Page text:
1. Integration – Number of Equivalent Hydrogens

Integration is the calculation of the area beneath the peaks.  This information is determined by the computer software and would not be required for you to determine from visual inspection.  But if it is provided, it will instantly determine the number of “equivalent” (or chemically indistinguishable) hydrogens in your graph.  Looking at our spectra, Peak A = 1 which would make sense for an aldehyde proton.  Peak B = 5, meaning an aromatic group with 5 hydrogens, that means only one substituent can be attached to the ring.  This is an important piece of information since we could think of many types of rings. Peak C = 2 and Peak D = 2, this is also helpful since we now know both carbons are internal, meaning they are not at the ends of the molecule (we would need 3 hydrogens to be a methyl at the end of the molecule).  With this information, you could likely predict the structure.

Signal Splitting – Number of Non-equivalent Hydrogen Neighbors

Signal splitting occurs from a phenomenon of coupling, which occurs when NON-equivalent neighboring protons interfere with the resonance of a proton nuclei.

Rule #1: starting from the hydrogen, count three nuclei away.  If you do not land on another proton, then there is no splitting contribution to the proton’s environment.

Rule #2: the degree of splitting occurs in an N+1 rule.  For instance, Peak A has a singlet, meaning 0+1. This indicates that there are NO protons neighboring the aldehyde. Peak B is a multiplet, and is indicative of an aromatic group given 5 hydrogens present.  Peak C and D are both triplets, meaning 2+1. This means each type of proton has two non-equivalent neighbors.  Thus, peak B and C are next to each other.

With all of this information, the only chemical structure from the spectrum that would make sense must be 3-phenylpropanal, shown above.  This is an example of the clear-cut explanations you will receive with your membership with StudyOrgo. With practice and help from StudyOrgo, you’ll be solving your organic reaction problems in no time!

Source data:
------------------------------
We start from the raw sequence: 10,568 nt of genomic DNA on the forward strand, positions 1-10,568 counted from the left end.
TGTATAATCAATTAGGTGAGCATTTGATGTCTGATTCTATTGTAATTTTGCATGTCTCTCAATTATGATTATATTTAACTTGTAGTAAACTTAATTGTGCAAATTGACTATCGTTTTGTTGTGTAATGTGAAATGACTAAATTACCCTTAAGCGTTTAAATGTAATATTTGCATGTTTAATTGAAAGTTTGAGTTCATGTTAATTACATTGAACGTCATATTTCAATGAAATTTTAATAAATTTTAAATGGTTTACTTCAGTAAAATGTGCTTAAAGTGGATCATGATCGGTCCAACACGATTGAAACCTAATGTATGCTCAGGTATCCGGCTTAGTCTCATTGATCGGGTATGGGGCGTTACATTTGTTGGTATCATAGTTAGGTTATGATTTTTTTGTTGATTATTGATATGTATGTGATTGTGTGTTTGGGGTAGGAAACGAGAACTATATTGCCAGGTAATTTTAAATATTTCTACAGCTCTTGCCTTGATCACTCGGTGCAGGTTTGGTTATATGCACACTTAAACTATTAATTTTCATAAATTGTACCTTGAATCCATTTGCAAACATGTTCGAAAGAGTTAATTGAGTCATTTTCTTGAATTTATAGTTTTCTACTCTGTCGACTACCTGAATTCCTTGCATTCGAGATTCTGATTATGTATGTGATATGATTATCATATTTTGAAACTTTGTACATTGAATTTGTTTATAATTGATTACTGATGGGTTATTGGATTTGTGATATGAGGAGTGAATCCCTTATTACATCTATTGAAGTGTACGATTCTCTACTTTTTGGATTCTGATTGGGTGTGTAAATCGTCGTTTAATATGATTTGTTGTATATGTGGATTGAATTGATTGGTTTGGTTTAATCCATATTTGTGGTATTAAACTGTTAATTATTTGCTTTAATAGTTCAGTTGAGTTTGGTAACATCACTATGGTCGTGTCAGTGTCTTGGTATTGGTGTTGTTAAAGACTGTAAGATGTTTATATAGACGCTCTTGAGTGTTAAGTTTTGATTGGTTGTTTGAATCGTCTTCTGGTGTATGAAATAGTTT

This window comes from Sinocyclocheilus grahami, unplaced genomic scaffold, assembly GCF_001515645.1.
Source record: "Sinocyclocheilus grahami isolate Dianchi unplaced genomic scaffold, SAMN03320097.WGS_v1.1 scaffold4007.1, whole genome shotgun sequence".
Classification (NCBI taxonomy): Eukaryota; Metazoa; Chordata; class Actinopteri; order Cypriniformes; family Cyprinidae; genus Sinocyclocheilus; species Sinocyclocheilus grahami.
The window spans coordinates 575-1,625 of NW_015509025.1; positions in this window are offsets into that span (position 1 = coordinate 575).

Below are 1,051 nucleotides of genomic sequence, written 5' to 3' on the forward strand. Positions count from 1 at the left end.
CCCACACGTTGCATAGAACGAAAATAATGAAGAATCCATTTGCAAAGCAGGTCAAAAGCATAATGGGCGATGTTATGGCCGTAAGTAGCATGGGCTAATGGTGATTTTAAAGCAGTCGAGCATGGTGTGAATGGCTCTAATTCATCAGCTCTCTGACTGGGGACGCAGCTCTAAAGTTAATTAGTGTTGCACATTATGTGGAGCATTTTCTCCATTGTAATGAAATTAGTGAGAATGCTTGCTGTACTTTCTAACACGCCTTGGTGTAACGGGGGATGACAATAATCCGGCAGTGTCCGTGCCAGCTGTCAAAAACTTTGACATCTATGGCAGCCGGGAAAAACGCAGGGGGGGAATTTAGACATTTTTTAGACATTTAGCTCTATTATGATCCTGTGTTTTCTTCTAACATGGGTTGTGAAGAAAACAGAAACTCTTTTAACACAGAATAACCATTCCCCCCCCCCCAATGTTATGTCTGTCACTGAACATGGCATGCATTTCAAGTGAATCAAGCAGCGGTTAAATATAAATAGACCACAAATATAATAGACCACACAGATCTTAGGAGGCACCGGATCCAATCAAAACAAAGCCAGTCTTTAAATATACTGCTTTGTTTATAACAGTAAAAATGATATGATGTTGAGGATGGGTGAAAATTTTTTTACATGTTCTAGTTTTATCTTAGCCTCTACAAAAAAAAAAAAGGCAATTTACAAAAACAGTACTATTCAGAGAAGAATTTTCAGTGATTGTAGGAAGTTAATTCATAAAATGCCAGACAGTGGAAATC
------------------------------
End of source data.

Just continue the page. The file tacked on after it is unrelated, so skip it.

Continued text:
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How to Approach Multi-Step Synthesis Questions

Posted on November 1st, 2018



Professors often begin to expect students to perform synthesis (reactant to product) or retrosynthesis (product back to available reactants) on the exam.  This can be one of the most intimidating exercises because the products and reactant can look so different from each other it would seem at first glance its not possible to figure it out.  But here at StudyOrgo, we work to bring you clear explanations and clear-cut explanations to tackle many organic chemistry reactions and synthesis questions you will see in Orgo1 and Orgo2.


Let’s take a look at the retrosynthesis of 3,3-dimethylbutyne from 3,3 dmethylbutanol.  At first you may see the reagent has an alcohol group but maybe you wonder “how am I going to get to an alkyne, we haven’t even seen alkynes yet!”

The first step is to see which bonds have changed between the products and reactants and we can see the bond colored in red.  Since only one bond changed, this is relatively “easy” example.

Starting from an alkyne, remember that each double bond represents the presence of a pi bond that can be formed from an elimination reaction.  So, think “what can we eliminate that would have resulted in pi bond formation?”  Remembering E2 reaction mechanisms, any neighboring anti-periplanar proton and Br (leaving group) can be eliminate with a strong base to form a new pi bond.  In the case of the alkyne, we would need two leaving groups and two rounds of elimination to form an alkyne.  Thus, if we form two Br bonds to each of the carbons, we can then form the alkyne from 1,2-dibromo-3,3dimethylbutane.  In the forward reaction, we can do this with a strong base such as sodium ethoxide (NaOEt) in ethanol to form the alkyne.

Next, we have to form the haloalkane.  To do this, we would have to carry out an addition reaction.  Seeing that we need a Br on each carbon, it is not too difficult to realize that if we added Br2 across an alkene, then we can then from the haloalkane from 3,3 dmethylbutene.  In the forward reaction , we can do this by reacting the alkene with Br2 in chloroform to form the haloalkane.